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Francis Bacon. The portraits
14 October 2005 until 29 January 2006,
Galerie der Gegenwart

The existential torment of modern man, his social isolation and his creaturely primitiveness are the focal points of Francis Bacon's painting. Thus -- between representation and alienation – he created a unique gallery of man in the 20th century

The portraits occupy a major place in Bacon's complete oeuvre. Initially the artist painted them from living models, but then increasingly with the help of photographs and reproductions. The result are ruthless self-portraits and portraits of friends and artist colleagues imbued with emotions that are almost brutally vehement. This is the first exhibition devoted specially to this aspect of Bacon's work and dealing both with the artist's painterly approach and methods of alienation, as well as with the story of his models and their relationships to the painter.

The portraits produced in the period between 1949 and 1991 illustrate how the artist gained closer access to the people in his immediate circle by means of his works. In the earliest paintings on show in the exhibition, the portrayed person appears to be emerging step by step, layer by layer, from out of the darkness of the picture ground, slowly and carefully taking on shape, only then, having attained physicality and volume as in the first 1951 portraits of the Pope, to disappear again under a milky veil -- as if forced back by the artist into the depths of an impenetrable night.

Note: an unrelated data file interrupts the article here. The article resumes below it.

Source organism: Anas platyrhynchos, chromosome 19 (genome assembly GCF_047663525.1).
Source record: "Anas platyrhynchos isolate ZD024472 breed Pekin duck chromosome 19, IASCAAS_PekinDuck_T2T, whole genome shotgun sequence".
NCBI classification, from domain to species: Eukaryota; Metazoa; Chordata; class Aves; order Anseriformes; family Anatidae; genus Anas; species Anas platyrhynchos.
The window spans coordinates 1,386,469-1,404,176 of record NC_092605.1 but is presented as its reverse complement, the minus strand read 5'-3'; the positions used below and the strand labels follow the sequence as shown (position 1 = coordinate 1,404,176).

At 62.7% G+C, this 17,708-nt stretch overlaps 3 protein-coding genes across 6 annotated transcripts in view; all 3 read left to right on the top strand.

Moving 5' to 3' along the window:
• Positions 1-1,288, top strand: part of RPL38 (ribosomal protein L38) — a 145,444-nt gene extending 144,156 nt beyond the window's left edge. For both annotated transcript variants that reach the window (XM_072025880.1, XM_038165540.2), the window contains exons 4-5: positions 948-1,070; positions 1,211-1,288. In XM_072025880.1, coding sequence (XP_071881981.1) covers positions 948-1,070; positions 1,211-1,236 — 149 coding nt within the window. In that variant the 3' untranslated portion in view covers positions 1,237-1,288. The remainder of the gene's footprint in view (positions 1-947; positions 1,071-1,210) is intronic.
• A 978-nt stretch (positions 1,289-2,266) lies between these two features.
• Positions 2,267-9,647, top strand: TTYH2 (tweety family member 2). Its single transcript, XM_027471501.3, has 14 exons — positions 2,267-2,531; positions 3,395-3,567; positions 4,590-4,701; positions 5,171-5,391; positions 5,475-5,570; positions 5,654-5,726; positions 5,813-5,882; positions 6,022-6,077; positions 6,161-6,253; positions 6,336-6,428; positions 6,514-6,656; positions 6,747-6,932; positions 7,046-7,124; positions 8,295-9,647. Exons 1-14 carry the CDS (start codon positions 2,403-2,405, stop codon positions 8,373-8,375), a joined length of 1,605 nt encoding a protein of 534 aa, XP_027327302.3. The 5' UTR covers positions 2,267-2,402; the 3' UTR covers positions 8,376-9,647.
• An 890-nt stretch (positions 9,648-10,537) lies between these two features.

In the early 1960s, with the small triptychs, Bacon developed an artistic formula which was to repeatedly preoccupy him for around 20 years. It is in these small triptychs and individual portraits, which at first seem so outwardly uniform, that a very different treatment of the painterly pupation and distortion so typical of Bacon's portraits becomes visible.

In the same period, however, the artist produced a series of outstanding portraits focusing on the full length figure. For these he arranged his models on platforms and pedestals, construed spatial constructs of great tension and intensity and thus worked continually on a comprehensive metaphor for human existence -- thrown, driven, groping forwards and failing, caught between development and decay, between life and death.

For this exhibition, conceived in collaboration with the British Council and the National Gallery of Scotland, Edinburgh, more than 50 portraits have been drawn together from international collections, for example, from the Museum of Modern Art and the Metropolitan Museum of Art in New York, the Centre Georges Pompidou in Paris or the Tate Gallery in London, as well as from numerous other public and private lenders. Bacon's approach to his work is also illustrated by photographs and some of the artist's working materials.

Exhibition curator: Dr Christoph Heinrich
With the generous support of

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